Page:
- Police Beat
- The Forecaster
FALMOUTH — The president of Falmouth Memorial Library on Monday said pointing fingers and placing blame for the library renovation project’s cost overrun is counter-productive and only serves to divide the community.
“It’s easy to sit on the outside and throw stones,” library President Marsha Clark told the Town Council. “It’s nobody’s fault and it’s a disservice to lay blame. These are just the cards we were dealt and we’re working hard to find a solution.”
Clark also said she believes the library can reduce its previous request for $1 million in supplemental funding by $500,000, thanks to additional support from lead donor John Wasileski, who owns OceanView retirement community.
She said the $500,000 would be an “up to” request, with the library committing to doing everything it could to further reduce the requested borrowing.
Even so, several people, including two former town councilors, said it would be a mistake to put a bond on the November ballot seeking more funding for the expansion and renovation project that’s been in the works for several years.
Monday was the first chance members of the public had to respond to the news the project is significantly over budget. Originally slated to cost $5.6 million, Clark told the Town Council in late July that construction costs were coming in $2.2 million over initial projections.
At that time she said the board had done everything it could to reduce the overrun, and borrowing an additional $1 million seemed like the best way to avoid a substantial negative impact on the project.
Last month, Clark said the board had already considered and rejected a variety of options, including a different site or reducing the size of the project.
This week she reiterated that library trustees strongly believe the only way to go is for the project to stay put at the corner of Lunt and Depot roads, while increasing the size of the library to 18,000 square feet.
“It’s the right thing for the town,” Clark said.
But with the need for additional borrowing, time is becoming a factor.
Town Manager Nathan Poore said the council would have to make a decision no later than mid-September to put a bond question on the town ballot this fall, and it may require a special meeting.
The council did not have a quorum Monday, so no votes or decisions could be made. The only councilors in attendance were Chairman Caleb Hemphill, Andrea Ferrante and Claudia King.
All three commended the library for reducing its new request for funding, but Ferrante also said, “I’m a big believer in staying within budget when possible.”
And Hemphill said “our truest hope” is for the library to raise all the additional funds itself so there would be no need to go out to voters again. “We all want a nice library,” he said, “but I hope we don’t have to spend any more (town) money.”
King said she appreciates “these are extraordinary circumstances, but I hope the library will continue to think of ways to reduce costs.”
Voters in 2014 approved borrowing $2.81 million for the project with the understanding that the library would privately raise another $2.81 million. It took more than three years, but last December the library announced it had finally raised its share and was ready to move forward.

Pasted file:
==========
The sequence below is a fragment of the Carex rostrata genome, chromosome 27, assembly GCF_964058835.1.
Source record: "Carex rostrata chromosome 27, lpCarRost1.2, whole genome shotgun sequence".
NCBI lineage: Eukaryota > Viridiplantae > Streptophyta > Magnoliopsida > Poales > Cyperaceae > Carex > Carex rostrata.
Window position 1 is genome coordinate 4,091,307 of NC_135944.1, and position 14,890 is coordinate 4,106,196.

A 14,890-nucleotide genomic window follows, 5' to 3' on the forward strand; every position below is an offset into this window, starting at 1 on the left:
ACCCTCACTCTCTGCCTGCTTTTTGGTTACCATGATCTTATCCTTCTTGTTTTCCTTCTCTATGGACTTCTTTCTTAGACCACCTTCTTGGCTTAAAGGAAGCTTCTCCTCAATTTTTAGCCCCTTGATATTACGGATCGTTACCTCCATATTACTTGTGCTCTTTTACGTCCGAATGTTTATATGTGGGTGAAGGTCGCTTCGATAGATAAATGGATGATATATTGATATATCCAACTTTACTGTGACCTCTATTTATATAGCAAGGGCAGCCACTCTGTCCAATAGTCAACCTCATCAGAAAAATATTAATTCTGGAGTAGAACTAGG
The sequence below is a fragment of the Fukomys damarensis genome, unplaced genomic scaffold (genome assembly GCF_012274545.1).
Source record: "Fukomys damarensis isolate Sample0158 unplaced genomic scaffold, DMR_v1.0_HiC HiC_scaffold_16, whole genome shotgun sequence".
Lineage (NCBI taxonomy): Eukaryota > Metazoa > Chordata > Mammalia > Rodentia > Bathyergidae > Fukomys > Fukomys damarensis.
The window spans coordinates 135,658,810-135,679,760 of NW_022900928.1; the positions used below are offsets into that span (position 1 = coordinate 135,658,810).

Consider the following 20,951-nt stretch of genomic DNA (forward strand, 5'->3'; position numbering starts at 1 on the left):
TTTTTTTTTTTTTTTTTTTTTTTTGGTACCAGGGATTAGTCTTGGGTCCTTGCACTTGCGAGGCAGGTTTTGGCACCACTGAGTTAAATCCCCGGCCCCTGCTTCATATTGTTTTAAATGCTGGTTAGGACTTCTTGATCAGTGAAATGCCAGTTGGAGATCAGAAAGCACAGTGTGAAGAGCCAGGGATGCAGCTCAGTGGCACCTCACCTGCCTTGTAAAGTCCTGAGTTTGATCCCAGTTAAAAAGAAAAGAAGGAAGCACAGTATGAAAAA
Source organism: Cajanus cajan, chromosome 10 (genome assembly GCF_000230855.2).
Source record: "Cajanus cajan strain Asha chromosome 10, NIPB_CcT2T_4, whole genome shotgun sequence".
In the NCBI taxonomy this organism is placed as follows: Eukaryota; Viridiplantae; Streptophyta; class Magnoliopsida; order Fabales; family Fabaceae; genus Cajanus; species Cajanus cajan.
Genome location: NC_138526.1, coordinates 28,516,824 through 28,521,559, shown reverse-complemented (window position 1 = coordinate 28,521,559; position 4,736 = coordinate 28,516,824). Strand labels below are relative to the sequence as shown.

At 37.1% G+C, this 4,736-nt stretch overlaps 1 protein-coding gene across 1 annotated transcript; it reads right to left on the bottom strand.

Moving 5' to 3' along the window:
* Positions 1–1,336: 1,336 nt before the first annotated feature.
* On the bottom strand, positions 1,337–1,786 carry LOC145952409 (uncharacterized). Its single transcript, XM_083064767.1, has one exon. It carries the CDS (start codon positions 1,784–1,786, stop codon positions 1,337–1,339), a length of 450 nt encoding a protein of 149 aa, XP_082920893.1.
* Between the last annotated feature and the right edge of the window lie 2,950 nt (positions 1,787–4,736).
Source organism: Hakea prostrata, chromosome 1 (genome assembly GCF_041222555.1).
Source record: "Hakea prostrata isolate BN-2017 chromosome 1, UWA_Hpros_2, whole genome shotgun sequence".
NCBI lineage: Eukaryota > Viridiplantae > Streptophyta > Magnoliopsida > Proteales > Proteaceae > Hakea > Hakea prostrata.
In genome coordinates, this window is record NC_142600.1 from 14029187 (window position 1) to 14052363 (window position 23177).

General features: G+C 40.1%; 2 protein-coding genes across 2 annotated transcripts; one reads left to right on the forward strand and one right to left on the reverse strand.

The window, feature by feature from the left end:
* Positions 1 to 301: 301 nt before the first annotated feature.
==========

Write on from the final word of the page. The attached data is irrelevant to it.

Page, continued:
That’s when the construction manager, Ledgewood Construction of South Portland, began hearing from general contractors and subcontractors that the costs for materials and labor had gone up exponentially. In fact, Clark said, in some cases the cost increase was 100 percent.
While Clark said Monday that the library board is confident in the work that Ledgewood and project architect Scott Simons are doing, several residents who spoke questioned the cost increases.
One speaker even called for the creation of an oversight committee by the Town Council to ensure the library is “going in the right direction.”
Former Councilor David Murray said he’s “distressed about the process” and asked the council to “dig in and make sure the construction and operating costs for the library are what we can afford.”
Charlie McBrady, another former councilor, said he believes the library is “super important,” but “I worry about the additional costs and increased taxes. I’m sure the architect and construction manager are top notch, but we have to figure out a way to work within the (original) budget.”
Walter Foss said he is a library supporter, but also argued that there’s lots of wasted space in the design for the new library, which he called “a castle.”
He also said that when the library first pitched the project to voters four years ago, it was clear and “explicitly understood” that the library would be responsible for any additional costs over the $2.81 million the town agreed to spend.
Several others, mostly library trustees, also spoke Monday. They were all in favor of putting a $500,000 bond on the ballot this fall.
Trustee Charles Einsiedler told councilors it would be irresponsible not to fulfill the vision for the library expansion and argued that the board has reduced the cost overrun “as much as possible.”
“A lot of people voted in favor last time and they should get the opportunity to vote again,” he said.
The Falmouth Memorial Library board says the existing site at Lunt and Depot roads is still best for an expanded library, despite a significant cost overrun.